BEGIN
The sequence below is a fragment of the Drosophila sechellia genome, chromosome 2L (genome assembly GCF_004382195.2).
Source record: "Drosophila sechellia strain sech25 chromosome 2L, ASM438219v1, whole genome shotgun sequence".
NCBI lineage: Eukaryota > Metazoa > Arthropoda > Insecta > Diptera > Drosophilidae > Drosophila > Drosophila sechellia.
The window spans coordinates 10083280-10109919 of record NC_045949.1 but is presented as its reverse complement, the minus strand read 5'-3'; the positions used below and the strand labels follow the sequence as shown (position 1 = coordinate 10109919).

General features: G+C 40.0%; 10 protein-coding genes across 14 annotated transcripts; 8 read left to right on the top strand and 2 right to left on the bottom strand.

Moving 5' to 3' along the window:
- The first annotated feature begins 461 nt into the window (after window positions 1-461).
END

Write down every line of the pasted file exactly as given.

The sequence below is a fragment of the Drosophila sechellia genome, chromosome 2L (genome assembly GCF_004382195.2).
Source record: "Drosophila sechellia strain sech25 chromosome 2L, ASM438219v1, whole genome shotgun sequence".
NCBI lineage: Eukaryota > Metazoa > Arthropoda > Insecta > Diptera > Drosophilidae > Drosophila > Drosophila sechellia.
The window spans coordinates 10083280-10109919 of record NC_045949.1 but is presented as its reverse complement, the minus strand read 5'-3'; the positions used below and the strand labels follow the sequence as shown (position 1 = coordinate 10109919).

General features: G+C 40.0%; 10 protein-coding genes across 14 annotated transcripts; 8 read left to right on the top strand and 2 right to left on the bottom strand.

Moving 5' to 3' along the window:
- The first annotated feature begins 461 nt into the window (after window positions 1-461).